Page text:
Innovations stopping the spread of infection in hospitals

02/20/2017 05:59 am ET Updated Feb 20, 2017

Infections in hospital are a persistent concern, with a recent report suggesting that the cost is around $10 billion in the US alone.  I wrote a few years ago about an innovative new technology that was using lighting to try and tackle the problem.

Vital Vio is a novel approach at reducing the bacteria levels in places such as hospitals and kitchens.  The service utilizes a form of disinfectant lighting, which the makers believe will reduce the kind of harmful microrganisms that are so rife in our hospitals by as much as 99.9%.

Once the system is in place, it provides a round the clock service, providing the facilities it is used in a continous protection against bugs such as mRSA, E.Coli and Salmonella.

Disinfected to the touch

Taking a slightly different tack are the Nonwovens Innovation and Research Institute Ltd (NIRI).  The Leeds based organization have developed antibacterial push pads and pull handles to be fitted to doors in hospitals to try and halt the spread of infection.  The hope is that it bolsters the infection control within hospitals by providing an extra layer of protection for the time between someone washing their hands and using a door.

The Surfaceskin pads self-disinfect themselves each time the door is opened.  The pads release a small amount of antibacterial solution via a micro-valved top sheet.  The pads are designed to kill many of the commonest germs present in hospitals, including MRSA and Norovirus.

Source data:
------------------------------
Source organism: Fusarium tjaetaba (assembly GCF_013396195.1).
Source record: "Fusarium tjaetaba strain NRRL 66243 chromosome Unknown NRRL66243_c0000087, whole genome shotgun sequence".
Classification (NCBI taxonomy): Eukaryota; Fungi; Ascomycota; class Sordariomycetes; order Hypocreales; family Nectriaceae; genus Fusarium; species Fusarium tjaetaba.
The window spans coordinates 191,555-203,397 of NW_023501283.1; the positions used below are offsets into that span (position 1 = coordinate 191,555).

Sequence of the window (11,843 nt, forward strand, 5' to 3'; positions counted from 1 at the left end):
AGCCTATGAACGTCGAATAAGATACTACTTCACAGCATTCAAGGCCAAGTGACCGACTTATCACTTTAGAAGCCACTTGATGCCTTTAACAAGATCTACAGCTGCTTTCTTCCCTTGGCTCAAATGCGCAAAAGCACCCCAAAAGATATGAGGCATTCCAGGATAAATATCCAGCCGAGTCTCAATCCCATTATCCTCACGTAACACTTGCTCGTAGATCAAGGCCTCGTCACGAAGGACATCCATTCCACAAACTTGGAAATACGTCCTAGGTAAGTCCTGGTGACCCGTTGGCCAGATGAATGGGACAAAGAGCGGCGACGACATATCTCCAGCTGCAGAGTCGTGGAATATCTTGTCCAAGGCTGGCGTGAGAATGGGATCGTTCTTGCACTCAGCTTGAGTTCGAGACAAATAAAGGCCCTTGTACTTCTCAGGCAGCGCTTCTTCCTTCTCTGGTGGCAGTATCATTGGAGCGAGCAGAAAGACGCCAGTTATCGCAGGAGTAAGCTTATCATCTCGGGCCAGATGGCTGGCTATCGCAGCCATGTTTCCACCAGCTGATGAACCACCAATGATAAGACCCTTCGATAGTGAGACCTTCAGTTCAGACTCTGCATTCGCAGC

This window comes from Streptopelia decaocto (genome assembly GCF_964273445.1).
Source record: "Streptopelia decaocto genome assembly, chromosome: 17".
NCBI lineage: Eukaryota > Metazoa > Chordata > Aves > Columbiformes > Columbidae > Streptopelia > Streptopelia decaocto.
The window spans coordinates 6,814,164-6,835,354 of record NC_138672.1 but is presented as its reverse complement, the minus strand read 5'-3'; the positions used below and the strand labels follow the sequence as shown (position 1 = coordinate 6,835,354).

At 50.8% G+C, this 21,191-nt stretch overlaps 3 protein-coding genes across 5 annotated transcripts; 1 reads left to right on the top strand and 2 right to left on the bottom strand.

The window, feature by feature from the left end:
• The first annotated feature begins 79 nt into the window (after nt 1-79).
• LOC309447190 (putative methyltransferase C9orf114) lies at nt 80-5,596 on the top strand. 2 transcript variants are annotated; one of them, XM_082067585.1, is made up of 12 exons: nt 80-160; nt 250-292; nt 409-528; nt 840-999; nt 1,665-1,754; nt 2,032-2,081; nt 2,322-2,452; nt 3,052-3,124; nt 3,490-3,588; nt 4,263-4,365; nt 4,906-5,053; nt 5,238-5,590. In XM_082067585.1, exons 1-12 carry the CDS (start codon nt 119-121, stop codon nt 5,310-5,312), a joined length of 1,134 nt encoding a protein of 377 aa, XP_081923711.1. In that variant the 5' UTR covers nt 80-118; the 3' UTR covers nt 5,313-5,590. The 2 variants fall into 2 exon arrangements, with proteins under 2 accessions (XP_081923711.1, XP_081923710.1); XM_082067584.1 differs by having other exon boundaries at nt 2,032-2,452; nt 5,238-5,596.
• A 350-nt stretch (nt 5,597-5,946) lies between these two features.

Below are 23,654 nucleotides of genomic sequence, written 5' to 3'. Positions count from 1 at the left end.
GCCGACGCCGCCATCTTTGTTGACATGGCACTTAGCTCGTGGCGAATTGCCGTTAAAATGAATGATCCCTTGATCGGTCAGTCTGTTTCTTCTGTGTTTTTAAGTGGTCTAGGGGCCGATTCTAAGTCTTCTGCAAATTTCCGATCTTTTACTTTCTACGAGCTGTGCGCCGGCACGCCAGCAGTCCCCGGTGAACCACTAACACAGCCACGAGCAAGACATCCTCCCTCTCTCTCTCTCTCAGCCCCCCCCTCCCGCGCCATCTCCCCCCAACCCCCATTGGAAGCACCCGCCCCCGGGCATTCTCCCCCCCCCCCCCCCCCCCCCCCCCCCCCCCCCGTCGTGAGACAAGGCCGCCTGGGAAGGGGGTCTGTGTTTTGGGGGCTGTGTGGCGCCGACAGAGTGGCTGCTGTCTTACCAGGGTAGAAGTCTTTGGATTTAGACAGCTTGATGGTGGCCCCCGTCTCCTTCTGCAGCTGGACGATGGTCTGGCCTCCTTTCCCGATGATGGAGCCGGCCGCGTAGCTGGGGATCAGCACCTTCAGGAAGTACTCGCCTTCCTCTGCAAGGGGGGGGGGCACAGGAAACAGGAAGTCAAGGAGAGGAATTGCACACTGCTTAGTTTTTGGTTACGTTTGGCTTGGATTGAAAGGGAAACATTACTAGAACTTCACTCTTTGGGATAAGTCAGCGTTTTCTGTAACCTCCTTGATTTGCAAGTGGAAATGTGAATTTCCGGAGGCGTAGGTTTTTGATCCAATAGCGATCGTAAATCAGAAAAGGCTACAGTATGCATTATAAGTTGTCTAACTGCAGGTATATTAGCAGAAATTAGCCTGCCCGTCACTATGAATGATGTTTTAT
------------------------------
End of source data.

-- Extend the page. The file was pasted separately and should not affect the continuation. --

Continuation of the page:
“NHS England statistics show that between four and nine thousand people die each year from healthcare-related infections. Our overarching aim is to have a positive impact on the health care sector, so with 80% of health care infections stemming from touch and our hands, we believe this technology could make a huge difference,” NIRI say.

The pads will initially be trialed at Leeds General Infirmary, with the NIRI team confident that they will replicate the positive results achieved in laboratory conditions.  The organization are also confident that it could be applied successfully outside of the NHS, with initial interest from private chains such as Bupa and even fast food restaurants and cruise ship companies.

Infection control is such a big issue for so many organizations, the hope has to be that innovations such as these can finally allow us to beat the bugs.

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